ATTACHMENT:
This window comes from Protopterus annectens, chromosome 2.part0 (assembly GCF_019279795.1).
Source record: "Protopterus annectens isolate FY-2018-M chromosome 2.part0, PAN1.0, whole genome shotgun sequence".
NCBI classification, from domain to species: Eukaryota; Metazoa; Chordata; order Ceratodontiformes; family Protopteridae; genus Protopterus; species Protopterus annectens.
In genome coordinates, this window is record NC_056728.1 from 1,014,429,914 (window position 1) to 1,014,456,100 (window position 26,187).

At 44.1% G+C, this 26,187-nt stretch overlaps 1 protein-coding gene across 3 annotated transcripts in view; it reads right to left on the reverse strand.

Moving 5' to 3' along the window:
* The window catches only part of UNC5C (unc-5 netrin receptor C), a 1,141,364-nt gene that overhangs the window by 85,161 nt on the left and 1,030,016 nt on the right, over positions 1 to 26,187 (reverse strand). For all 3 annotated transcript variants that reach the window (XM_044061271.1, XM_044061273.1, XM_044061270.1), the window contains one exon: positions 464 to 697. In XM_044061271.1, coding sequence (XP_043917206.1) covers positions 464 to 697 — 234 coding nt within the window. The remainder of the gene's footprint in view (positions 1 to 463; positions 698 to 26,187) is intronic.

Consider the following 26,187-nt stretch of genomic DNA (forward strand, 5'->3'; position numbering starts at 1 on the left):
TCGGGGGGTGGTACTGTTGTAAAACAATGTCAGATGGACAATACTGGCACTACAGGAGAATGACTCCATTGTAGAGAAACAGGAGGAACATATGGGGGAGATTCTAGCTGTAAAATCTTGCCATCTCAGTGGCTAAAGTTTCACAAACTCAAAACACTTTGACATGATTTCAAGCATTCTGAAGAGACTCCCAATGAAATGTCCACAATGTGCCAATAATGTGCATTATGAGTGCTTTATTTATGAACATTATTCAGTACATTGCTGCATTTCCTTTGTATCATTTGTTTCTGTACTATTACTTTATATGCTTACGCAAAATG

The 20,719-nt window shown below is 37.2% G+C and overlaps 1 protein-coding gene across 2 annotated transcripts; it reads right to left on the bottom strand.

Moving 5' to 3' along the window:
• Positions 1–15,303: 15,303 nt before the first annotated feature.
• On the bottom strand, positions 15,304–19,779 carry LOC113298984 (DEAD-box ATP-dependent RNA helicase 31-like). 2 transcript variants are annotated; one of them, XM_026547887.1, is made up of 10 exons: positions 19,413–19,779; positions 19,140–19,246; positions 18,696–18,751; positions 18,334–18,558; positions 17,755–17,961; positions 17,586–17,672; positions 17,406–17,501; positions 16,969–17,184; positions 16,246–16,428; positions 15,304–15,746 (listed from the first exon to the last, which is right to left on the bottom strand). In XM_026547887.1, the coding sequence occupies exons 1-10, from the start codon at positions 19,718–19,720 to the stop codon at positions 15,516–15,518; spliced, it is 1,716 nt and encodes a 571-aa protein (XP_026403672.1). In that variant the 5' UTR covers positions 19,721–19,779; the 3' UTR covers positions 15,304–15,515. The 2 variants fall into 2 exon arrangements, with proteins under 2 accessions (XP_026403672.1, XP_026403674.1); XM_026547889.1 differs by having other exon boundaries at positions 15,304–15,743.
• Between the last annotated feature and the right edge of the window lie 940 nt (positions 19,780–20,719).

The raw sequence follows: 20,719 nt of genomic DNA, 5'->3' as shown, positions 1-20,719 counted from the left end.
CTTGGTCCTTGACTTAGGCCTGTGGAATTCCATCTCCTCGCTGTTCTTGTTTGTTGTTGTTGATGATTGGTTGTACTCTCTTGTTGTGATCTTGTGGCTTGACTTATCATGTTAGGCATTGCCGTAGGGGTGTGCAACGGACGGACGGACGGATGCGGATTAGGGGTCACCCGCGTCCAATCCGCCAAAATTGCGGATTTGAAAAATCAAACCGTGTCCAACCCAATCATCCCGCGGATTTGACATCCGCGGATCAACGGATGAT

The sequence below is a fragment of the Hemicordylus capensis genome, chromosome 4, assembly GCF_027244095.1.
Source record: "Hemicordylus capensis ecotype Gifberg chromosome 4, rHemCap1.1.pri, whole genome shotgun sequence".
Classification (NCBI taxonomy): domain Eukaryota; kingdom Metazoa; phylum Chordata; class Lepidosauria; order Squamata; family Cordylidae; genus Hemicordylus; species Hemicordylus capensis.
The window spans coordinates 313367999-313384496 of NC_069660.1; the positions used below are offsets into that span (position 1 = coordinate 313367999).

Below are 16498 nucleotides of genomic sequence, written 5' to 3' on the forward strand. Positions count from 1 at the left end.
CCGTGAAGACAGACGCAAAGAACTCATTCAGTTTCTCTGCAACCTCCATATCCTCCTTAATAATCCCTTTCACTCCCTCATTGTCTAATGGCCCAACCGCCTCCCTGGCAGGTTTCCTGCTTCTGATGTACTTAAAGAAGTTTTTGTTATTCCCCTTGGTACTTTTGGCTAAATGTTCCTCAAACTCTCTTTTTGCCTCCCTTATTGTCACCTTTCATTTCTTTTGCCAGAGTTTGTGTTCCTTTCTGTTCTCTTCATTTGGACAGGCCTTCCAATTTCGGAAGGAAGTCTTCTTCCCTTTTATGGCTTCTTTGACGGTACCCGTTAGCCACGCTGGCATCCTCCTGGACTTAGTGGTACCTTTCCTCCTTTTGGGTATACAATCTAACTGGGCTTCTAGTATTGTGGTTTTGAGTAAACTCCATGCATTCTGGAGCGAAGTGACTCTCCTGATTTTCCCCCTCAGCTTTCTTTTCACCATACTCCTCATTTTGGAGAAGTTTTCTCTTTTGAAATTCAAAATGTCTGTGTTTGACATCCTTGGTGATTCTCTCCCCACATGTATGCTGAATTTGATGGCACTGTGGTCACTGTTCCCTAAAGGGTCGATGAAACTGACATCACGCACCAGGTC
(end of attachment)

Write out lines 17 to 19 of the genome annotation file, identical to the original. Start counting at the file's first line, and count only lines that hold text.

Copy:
The sequence below is a fragment of the Hemicordylus capensis genome, chromosome 4, assembly GCF_027244095.1.
Source record: "Hemicordylus capensis ecotype Gifberg chromosome 4, rHemCap1.1.pri, whole genome shotgun sequence".
Classification (NCBI taxonomy): domain Eukaryota; kingdom Metazoa; phylum Chordata; class Lepidosauria; order Squamata; family Cordylidae; genus Hemicordylus; species Hemicordylus capensis.